2dB/km for the 1550 nm window and lower than 0.5 dB/km for the 1300 nm window.Recently, Polymer Optical Fibres (POFs) have been made available that offerattenuation values in the range 10–40 dB/km in the 500–1300 nm zones 12, 13.Compared with other technologies such as coaxial cable, these figuresare a few orders of magnitude smaller in higher frequencies. In 14, a ½ inchcoaxial cable (RG-214) working in over-5 Ghz region is reported to attenuate inthe range >500 dB/km. Thus, optical transmission of microwaves leads to manytimes higher distances and much lower powers.

1.2.2 LargeBandwidthThe bandwidthavailable by the optical fibres is tremendous.

Although three windows with lowattenuation are currently in use 15, the efforts are still going on toexplore much more from a single optical fibre. To obtain wider bandwidth many linesof investigation are pursued including the search for a fibre with lowdispersion, employing the Erbium Doped Fibre Amplifier (EDFA) in the 1550 nmwindow, and combining novel methods such as Optical Time Division Multiplexing(OTDM) with Dense Wavelength Division Multiplex (DWDM).There areother advantages for the use of optical fibres with great bandwidth. Theincreased bandwidth makes fast processing of signal possible, which can be morecomplicated or infeasible in electronic systems. This means that performing challengingmicrowave operations is readily available using optical techniques 16.

Forexample, to filter mm-waves, the electrical signal can first be converted andfiltered into an optical signal, then employing some optical devices like theMach Zehnder Interferometer (MZI) or Fibre Bragg Gratings (FBG) to performfiltering, and finally transforming the resulting signal back into electrical form17.In addition,inexpensive low bandwidth optical devices like modulators or laser diodes areavailable by processing with optical methods, while maintaining the ability tomanage high bandwidth signals 18. There are still limitations in electronicsystems regarding the bandwidth which seriously hinder the use of extensivebandwidth accessible in the optical domain and are called “electronicbottleneck”. This issue is usually resolved by effective multiplexing. Theaforementioned OTDM and DWDM methods are applied in digital optical systems.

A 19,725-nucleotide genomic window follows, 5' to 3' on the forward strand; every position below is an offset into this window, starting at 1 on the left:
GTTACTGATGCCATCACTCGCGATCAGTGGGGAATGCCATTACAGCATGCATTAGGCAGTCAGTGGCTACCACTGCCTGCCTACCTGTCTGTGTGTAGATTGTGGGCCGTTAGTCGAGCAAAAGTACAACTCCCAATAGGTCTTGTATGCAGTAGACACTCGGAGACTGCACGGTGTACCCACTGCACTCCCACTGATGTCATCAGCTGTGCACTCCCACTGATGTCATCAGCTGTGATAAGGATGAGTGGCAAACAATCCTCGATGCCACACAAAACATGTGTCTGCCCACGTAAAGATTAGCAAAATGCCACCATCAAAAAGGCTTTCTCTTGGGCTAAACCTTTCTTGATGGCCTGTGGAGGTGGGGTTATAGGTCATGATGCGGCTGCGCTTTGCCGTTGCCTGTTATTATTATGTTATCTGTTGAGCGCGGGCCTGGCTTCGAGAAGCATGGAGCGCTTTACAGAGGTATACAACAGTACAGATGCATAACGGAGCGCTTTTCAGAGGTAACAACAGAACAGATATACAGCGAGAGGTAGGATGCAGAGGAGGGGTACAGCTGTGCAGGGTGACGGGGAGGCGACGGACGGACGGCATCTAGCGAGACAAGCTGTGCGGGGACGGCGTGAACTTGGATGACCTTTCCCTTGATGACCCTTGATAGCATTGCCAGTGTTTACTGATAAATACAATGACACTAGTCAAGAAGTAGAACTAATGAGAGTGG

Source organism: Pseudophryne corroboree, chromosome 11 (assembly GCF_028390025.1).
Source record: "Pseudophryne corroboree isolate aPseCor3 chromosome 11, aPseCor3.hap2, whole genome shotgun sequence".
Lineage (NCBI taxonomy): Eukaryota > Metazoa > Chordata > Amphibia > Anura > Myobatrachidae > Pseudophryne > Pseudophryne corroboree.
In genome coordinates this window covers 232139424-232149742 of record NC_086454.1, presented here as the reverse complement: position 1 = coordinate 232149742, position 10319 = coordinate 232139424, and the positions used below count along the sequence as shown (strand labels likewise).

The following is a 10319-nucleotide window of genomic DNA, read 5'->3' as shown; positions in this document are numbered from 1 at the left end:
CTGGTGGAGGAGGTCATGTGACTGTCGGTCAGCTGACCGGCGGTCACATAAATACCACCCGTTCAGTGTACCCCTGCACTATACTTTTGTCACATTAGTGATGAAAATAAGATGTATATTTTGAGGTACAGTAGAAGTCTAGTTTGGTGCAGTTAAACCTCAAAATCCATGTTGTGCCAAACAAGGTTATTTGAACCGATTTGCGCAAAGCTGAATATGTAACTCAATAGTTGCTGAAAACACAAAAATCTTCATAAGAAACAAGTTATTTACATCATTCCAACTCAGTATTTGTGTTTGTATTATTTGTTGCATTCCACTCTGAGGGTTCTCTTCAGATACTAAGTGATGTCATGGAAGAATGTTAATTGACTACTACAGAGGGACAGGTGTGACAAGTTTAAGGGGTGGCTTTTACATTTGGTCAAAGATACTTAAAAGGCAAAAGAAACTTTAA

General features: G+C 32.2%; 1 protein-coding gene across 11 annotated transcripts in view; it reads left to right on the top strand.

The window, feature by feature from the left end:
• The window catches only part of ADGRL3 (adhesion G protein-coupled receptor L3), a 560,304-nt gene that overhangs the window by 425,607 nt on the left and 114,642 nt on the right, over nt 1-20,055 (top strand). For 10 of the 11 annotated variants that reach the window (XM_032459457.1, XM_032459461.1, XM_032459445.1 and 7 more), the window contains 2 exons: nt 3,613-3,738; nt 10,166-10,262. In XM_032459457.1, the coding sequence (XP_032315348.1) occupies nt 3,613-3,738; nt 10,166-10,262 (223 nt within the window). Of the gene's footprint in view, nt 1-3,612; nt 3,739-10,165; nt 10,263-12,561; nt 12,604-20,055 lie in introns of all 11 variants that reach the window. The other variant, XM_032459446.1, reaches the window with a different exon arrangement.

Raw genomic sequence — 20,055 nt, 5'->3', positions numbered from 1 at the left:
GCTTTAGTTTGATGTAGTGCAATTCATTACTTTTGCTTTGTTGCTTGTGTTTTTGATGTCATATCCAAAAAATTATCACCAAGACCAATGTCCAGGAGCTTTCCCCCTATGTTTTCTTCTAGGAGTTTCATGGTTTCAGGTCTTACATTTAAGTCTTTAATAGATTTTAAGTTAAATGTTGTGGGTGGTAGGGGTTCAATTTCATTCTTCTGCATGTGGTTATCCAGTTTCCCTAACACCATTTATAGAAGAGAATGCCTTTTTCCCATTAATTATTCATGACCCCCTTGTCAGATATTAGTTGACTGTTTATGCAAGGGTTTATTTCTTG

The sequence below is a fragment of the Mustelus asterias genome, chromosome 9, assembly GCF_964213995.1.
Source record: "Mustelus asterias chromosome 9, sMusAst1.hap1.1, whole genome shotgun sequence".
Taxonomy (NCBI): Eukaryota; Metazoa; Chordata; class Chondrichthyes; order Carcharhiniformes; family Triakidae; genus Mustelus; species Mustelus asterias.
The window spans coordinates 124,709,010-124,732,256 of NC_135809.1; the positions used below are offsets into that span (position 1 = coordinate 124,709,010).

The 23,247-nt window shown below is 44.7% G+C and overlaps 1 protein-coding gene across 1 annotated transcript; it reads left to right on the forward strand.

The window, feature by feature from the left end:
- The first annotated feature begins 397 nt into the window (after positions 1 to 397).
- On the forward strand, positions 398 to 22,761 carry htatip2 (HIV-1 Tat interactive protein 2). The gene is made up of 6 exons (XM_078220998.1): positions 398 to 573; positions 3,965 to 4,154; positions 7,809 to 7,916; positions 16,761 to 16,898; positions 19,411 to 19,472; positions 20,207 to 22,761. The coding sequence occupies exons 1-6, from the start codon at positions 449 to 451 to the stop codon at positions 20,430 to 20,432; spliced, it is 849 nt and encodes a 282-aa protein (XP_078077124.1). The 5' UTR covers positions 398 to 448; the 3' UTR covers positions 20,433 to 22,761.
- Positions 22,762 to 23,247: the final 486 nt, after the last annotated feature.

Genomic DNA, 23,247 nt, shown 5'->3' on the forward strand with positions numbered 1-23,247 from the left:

Similarly,to improve the use of bandwidth offered by optical fibres in analogue systems, Sub-CarrierMultiplexing (SCM) is used. In this method, multiple microwave subcarriers, modulatedwith either digital or analogue data, are merged. The result is employed tomodulate the optical signal, and to transmit it on a single fibre 19, 20. RoFtechniques are made cos-effective this way.

1.2.3 Easy Installation andMaintenanceRAUs in theRoF technology become simpler by placing the complicated and costly devices atthe head-end. The majority of RoF systems, for example, remove the LO and itsdevices at the RAU. This way, the RAU is composed of limited componentsincluding a photodetector, an RF amplifier, and an antenna. Modulationequipment and switching devices are located at the head-end and are sharedbetween multiple RAUs. RAUs in this architecture are smaller and simpler which resultsin lower costs to install and maintain the system. This is of criticalimportance for mm-wave systems in which many RAUs are usually necessary.

Also,remote RAUs are an issue that lead to high operational costs for maintenance 8,11. Smaller number of RAUs alleviate this issue and reduces environmental harmsas well.1.2.4 Reduced Power ConsumptionAsa result of simplifying RAUs, the power consumed by the system is decreased.

Manyif the high-end devices are placed at the central head-end. Sometimes, RAUs canwork in passive mode as in some 5 GHz Fibre-Radio systems using pico-cells. Decreaseduse of power is very important, especially when RAUs are located in difficultto access areas and have separate power sources.